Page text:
Patrick McGillewie emigrated from Atholl, Scotland, to South Africa in 1860, and became a Transvaal burgher in 1865, with a farm near Potchefstroom. There he organised trading and hunting expeditions into the interior. He also saw much military service, first joining "a Boer commando under Kruger to help the Orange Free State in a war against the Basutos." In 1874 he was in another commando "under President Burgess in a campaign against Sekukuni." He later served with Ferreira's Horse in another campaign against Sekukuni, was with the remounts department in the Zulu War, 1878, and then a member of the Border Light Horse under Major Carnforth.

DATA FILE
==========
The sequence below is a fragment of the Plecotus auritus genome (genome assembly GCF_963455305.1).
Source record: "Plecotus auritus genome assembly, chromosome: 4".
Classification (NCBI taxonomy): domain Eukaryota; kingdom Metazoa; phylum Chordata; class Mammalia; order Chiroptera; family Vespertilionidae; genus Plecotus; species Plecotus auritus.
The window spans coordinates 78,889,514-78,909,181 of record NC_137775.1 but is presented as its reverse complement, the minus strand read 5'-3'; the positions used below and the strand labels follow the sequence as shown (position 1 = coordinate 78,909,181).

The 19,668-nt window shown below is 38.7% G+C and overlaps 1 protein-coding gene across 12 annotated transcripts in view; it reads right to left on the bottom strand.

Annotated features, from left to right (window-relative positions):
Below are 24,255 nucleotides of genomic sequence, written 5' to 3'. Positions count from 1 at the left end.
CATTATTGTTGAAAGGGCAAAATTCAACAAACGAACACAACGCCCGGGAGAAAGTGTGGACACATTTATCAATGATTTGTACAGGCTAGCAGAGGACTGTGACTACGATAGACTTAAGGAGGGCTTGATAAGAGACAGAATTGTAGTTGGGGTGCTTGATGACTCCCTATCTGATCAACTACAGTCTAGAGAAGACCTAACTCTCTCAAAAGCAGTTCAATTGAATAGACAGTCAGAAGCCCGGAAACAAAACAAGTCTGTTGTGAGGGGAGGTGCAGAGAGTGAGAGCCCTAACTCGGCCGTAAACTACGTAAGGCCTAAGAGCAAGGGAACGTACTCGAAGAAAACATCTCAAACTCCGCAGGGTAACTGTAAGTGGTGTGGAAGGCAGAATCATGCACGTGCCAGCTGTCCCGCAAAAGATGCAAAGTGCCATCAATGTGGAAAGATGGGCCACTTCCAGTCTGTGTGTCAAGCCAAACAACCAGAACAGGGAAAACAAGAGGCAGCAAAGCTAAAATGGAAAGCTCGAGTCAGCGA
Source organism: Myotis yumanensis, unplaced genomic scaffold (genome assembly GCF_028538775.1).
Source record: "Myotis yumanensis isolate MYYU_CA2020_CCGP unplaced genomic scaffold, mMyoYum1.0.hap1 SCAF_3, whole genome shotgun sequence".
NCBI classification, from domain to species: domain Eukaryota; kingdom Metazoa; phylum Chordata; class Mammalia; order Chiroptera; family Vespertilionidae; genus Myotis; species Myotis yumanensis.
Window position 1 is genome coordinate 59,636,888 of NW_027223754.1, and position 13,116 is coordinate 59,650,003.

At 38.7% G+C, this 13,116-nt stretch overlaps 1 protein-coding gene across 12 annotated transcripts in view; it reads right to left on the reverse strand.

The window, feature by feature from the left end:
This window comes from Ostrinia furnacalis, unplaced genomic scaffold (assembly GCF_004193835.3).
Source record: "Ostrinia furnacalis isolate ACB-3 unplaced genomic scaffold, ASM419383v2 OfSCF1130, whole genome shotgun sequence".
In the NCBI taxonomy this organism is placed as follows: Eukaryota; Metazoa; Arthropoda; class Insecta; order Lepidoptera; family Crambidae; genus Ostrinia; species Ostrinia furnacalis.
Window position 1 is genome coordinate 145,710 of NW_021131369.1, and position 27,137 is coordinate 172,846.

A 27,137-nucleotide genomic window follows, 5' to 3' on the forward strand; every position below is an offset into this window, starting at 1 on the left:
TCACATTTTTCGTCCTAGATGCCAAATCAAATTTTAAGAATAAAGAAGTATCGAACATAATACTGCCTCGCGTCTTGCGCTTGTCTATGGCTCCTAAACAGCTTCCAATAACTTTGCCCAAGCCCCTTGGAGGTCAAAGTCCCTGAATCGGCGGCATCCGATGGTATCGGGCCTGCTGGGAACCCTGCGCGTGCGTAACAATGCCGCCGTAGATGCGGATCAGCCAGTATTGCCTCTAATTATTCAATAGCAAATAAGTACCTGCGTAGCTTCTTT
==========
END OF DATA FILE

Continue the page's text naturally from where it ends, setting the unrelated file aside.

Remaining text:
He left the Transvaal in 1880, and returned to Queenstown, where he farmed. In 1896 he raised No. 1 Troop of the Queenstown Volunteer Mounted Infantry, being gazetted lieutenant, and in the ABW he served with the Queenstown Town Guard.
He was married to a daughter of Samuel Loxton, a former member of the Cape Assembly, and left a widow and three sons. No exact date of death given in British newspapers, but probably early to mid June 1911.